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FAQs About Anaesthetics

General Information

The best sources of up to date information about anaesthetics, risks and common side effects can be found on the web sites of the professional bodies that orgainse and regulate anaesthetic services in the UK. Links to these are given below.



Trust information sheets are currently being updated but will be added here when completed.

Your anaesthetic

What should I do about taking my medications?

You will have been asked for details about your medications when you were seen for preassessment and should have been given specific instructions. There are some medications that you will have been told to stop some days before the operation (e.g. blood thinning medications). If you have forgotten what you were told about your other medications the following general principle may help.

As a general rule it is better to take medications and inhalers as normal on the day of operation except:

  • diabetic medications


What about my herbal/homeopathic drugs?

These should be stopped 14 days before your operation unless you have been specifically asked to continue them.


What about eating and drinking?

To make vomiting less likely and for your own safety we need to ensure that your stomach is empty before an anaesthetic. You should not eat anything, or chew gum for 6 hours beforehand. You may drink clear non-fizzy fluids up to 2 hours before the anaesthetic. Clear fluid are black tea or coffee, juice/squash that contains no bits or water. A little water to take tablets is acceptable.

We ask you to restrict you intake to reduce the risk of stomach contents causing problems with your breathing during the anaesthetic.


What will happen when I get to the hospital?

The nursing staff will admit you to the preoperative admission area that you have been asked to attend. They will recheck many of your details and explain what is going to happen. At some point the anaesthetist and surgeon will come and see you. All patients are asked to come in before the start of the list so you can be seen by the team before they go to start the operating session. This allows us to make best use of operating theatre capacity. Unfortunately it means that some patients will have quite a long wait before they get to the operating theatre. We apologise for this. You may want to bring a book or magazine to help pass the time if needed.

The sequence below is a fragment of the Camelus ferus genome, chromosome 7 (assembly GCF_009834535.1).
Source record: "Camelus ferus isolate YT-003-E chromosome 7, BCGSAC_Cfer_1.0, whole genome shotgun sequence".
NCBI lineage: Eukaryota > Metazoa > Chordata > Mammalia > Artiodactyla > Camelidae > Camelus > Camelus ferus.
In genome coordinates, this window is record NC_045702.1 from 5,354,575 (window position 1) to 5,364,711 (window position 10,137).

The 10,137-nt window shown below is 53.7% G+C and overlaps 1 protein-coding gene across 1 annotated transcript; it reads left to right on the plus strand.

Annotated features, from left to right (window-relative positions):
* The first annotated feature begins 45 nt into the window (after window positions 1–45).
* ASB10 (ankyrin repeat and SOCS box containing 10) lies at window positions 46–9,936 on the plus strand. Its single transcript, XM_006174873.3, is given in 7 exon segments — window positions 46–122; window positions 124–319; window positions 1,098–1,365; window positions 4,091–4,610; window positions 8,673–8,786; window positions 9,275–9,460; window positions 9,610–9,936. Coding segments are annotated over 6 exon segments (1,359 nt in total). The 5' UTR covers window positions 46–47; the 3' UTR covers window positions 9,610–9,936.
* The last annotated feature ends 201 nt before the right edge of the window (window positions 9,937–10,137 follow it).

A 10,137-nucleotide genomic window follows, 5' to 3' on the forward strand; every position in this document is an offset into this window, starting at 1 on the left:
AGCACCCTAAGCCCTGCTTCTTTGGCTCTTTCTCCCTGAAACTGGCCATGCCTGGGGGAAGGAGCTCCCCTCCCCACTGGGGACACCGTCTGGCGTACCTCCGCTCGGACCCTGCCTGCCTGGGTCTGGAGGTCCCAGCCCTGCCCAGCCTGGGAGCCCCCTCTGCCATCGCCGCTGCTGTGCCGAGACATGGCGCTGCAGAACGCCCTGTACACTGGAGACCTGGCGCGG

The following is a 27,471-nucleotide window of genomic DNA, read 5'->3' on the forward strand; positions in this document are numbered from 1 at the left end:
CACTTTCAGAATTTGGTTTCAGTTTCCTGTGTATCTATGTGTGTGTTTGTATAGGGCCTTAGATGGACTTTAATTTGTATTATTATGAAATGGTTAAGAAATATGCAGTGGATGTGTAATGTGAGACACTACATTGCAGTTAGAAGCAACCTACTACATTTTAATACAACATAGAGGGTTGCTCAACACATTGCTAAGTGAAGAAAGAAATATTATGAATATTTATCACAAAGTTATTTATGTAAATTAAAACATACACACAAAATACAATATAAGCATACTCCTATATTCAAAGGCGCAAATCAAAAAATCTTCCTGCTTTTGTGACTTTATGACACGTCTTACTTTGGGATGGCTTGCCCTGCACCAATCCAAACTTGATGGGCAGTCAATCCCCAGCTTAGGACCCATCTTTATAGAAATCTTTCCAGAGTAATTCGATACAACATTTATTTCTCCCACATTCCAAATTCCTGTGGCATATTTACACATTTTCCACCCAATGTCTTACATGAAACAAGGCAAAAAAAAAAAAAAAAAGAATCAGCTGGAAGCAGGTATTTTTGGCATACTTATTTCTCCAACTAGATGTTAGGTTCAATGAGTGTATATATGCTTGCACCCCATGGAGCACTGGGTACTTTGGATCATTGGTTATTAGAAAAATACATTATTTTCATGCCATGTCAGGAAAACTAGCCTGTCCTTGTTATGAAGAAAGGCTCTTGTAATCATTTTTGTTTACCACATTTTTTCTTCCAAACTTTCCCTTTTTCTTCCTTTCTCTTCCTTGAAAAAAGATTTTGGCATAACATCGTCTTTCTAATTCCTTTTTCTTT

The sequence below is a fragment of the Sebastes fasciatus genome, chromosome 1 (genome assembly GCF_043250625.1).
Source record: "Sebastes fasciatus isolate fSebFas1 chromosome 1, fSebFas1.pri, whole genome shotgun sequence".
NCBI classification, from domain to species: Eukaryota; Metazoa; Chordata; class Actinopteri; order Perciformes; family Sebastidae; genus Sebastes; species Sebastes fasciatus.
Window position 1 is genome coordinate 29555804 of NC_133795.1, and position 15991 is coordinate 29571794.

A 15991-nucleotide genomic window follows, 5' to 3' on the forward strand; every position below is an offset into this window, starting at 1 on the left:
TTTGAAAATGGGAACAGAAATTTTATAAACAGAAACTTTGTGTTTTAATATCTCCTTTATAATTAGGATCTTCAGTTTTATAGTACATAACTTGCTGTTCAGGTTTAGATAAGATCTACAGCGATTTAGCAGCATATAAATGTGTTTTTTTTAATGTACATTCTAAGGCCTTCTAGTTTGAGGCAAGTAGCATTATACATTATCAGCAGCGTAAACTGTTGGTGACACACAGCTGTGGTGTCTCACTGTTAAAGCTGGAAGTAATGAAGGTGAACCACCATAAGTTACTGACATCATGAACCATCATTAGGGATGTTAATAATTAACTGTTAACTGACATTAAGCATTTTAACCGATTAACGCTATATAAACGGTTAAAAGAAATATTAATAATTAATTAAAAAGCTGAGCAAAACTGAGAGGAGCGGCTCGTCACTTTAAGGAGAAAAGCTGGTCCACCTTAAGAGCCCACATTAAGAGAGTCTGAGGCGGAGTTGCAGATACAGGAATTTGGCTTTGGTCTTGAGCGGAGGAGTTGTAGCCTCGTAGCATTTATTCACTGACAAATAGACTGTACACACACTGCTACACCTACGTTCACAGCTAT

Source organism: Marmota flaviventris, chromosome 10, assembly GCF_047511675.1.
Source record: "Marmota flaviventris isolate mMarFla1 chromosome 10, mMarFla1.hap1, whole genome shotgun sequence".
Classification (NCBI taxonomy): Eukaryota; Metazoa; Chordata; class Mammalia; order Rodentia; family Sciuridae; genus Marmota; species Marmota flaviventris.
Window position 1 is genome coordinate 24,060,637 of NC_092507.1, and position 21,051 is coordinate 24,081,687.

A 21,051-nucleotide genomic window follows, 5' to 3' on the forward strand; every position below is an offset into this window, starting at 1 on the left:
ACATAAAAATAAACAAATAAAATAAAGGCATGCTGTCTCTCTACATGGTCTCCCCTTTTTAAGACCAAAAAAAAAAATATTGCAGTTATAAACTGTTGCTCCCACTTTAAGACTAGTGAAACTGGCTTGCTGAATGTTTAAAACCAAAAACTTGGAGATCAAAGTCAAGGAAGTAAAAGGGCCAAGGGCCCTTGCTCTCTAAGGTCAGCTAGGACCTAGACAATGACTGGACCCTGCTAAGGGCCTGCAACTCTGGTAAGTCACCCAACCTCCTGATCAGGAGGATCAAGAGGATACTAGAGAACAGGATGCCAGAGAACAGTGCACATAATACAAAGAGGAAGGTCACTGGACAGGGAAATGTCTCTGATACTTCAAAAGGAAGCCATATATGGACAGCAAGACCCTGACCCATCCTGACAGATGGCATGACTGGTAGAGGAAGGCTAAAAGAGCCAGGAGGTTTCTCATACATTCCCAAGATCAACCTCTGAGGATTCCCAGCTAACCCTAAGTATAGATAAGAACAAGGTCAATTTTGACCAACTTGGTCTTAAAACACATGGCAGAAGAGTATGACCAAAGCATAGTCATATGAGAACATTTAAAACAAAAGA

How will I go to sleep?

Once in the anaesthetic room, various monitors are attached to you to measure your blood pressure and heart rate. Some oxgen may then be given to you via a clear plastic face mask before the anaesthetic starts. Usually the anaesthetic is given by an injection into a vein on the hand or arm. Occasionally anaesthetic gases given by a face mask are used to induce anaesthesia instead of an injection.


Will I wake up in the middle of the operation?

If you are having a general operation this is extremely unlikely. The amount of anaesthetic gas in your breath is measured and monitored.


Will I wake up and where?